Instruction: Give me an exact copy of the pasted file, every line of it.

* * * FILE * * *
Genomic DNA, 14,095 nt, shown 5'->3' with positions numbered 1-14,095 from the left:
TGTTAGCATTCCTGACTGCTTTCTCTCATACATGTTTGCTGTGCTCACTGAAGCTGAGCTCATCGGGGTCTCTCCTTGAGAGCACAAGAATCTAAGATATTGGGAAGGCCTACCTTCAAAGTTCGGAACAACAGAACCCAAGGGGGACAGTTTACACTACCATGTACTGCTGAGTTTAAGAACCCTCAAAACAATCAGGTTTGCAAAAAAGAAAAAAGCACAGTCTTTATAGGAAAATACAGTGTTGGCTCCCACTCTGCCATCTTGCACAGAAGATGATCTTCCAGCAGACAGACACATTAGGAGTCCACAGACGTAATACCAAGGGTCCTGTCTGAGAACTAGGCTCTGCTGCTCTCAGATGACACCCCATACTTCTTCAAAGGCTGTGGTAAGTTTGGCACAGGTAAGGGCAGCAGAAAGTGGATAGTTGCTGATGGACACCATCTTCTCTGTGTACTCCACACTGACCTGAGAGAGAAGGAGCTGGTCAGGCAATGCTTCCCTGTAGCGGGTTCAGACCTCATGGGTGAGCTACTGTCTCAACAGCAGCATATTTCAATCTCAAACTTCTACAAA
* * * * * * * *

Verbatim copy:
Genomic DNA, 14,095 nt, shown 5'->3' with positions numbered 1-14,095 from the left:
TGTTAGCATTCCTGACTGCTTTCTCTCATACATGTTTGCTGTGCTCACTGAAGCTGAGCTCATCGGGGTCTCTCCTTGAGAGCACAAGAATCTAAGATATTGGGAAGGCCTACCTTCAAAGTTCGGAACAACAGAACCCAAGGGGGACAGTTTACACTACCATGTACTGCTGAGTTTAAGAACCCTCAAAACAATCAGGTTTGCAAAAAAGAAAAAAGCACAGTCTTTATAGGAAAATACAGTGTTGGCTCCCACTCTGCCATCTTGCACAGAAGATGATCTTCCAGCAGACAGACACATTAGGAGTCCACAGACGTAATACCAAGGGTCCTGTCTGAGAACTAGGCTCTGCTGCTCTCAGATGACACCCCATACTTCTTCAAAGGCTGTGGTAAGTTTGGCACAGGTAAGGGCAGCAGAAAGTGGATAGTTGCTGATGGACACCATCTTCTCTGTGTACTCCACACTGACCTGAGAGAGAAGGAGCTGGTCAGGCAATGCTTCCCTGTAGCGGGTTCAGACCTCATGGGTGAGCTACTGTCTCAACAGCAGCATATTTCAATCTCAAACTTCTACAAA